The benefits of investing in a green prospect as your next Eventing partner
For some, the only direction they want to go is to look at a ‘made’ horse who has mileage and a competition history. For others, taking a young green horse (sometimes straight out of a field) and molding them into a talented teammate is one of personal accomplishment. While this topic is always up for debate, there are obvious reasons why a person should consider purchasing a green prospect.
Cost. The amount of money to invest in a horse can sometimes place a person into a particular market. On average the cost of a green prospect can range from $0 – $15K. Those who are priced on the higher end may already be confidently working at all gaits and jumping small courses and even doing low-level competitions. What can be attractive about a green horse can be the price, where it allows a larger number of the public to purchase quality young stock at an affordable price.
Clean Slate/No Baggage. Buying a green horse gives an owner the chance to start the horse’s training from a clean slate. It’s at this stage where the horse can work on building a solid foundation of the basics such as walking, trotting, cantering and halting. If done properly with sometimes the assistance of a professional trainer, then the natural progression of training a prospect is footwork over poles and small obstacles. Gradually the obstacles should increase in their technical questions as training progresses. Working from a clean slate can mean zero baggage, where the horse hasn’t had the chance to learn something incorrectly or develop negative behavior or vices.
Soundness. Prospect Eventers can be a mixed bag of breeds ranging from Draft crosses, Warmbloods, Arab crosses, Appendix Quarter Horses to traditional Thoroughbreds. Prospects will generally be young and have less physical wear and tear on their bodies, and physical soundness combined with correct conformation is important when purchasing a green prospect. The basics to pay attention to is to start with good solid feet, then on to clean legs, up towards a large shoulder, over to a big kind eye, down the neck to a short coupled back and correct hip angle.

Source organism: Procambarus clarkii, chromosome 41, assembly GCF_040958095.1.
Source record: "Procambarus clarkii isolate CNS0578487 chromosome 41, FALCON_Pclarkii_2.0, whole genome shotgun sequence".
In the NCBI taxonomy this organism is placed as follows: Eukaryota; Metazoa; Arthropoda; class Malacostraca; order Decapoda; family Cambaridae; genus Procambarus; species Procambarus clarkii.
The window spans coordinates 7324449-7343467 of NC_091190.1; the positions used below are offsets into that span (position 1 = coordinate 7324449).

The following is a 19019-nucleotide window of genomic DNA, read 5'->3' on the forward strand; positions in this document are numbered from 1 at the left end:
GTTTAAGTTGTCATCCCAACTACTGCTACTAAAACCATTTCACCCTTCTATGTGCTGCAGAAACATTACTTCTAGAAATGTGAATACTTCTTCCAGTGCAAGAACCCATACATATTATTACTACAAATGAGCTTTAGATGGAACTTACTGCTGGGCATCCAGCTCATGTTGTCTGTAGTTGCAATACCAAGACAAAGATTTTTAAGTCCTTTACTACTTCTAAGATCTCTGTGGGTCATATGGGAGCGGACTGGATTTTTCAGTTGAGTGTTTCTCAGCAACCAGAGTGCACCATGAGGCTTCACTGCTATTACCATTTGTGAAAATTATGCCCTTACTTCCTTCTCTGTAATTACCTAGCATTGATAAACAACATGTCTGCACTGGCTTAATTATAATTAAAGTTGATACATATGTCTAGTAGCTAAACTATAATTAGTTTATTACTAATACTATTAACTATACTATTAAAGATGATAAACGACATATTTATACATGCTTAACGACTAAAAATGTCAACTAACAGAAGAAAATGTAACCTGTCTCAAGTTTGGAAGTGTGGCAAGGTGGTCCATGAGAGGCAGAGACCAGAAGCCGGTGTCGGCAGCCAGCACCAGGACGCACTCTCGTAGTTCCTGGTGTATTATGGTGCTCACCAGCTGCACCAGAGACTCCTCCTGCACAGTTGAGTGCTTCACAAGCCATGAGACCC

Horsemanship. Buying ‘made’ horses does have its benefits, but so does owning a green horse. It’s here that an owner commits themselves to the training and management of their prospect, sometimes learning things as they go along, sometimes having the guidance of an expert and sometimes relying upon their own personal horsemanship skills to successfully take a horse up the levels. As with any horse hands-on, there will most certainly be good days and bad days in training. But what riders can admit about the experience of working with a green horse, is that they’ve not only become better riders, but better horsemen all around. It’s a trait that seems to be disappearing throughout the equine community. And maybe the fact of never having experienced what it’s like to bring a green horse out from a pasture and back it for the first time, is somehow connected to the lack of riding skills.
My family has been involved in Thoroughbred racing for years. As a child I would hang out in the training barn, tack rooms and the jockey diners to listen to the chatter of riders bragging about their horses or to hear a trainer discuss the problems a filly is having loading in the gate. Now as an adult, it is still a daily adventure where I’m involved hands-on with bloodstock agents, memorizing pedigrees and racing results, breaking, galloping, sales and marketing. If there was ever a ‘Jeopardy Horse’ game show, I’m positive that I’d walk away with millions – at least that is what I thought until yesterday.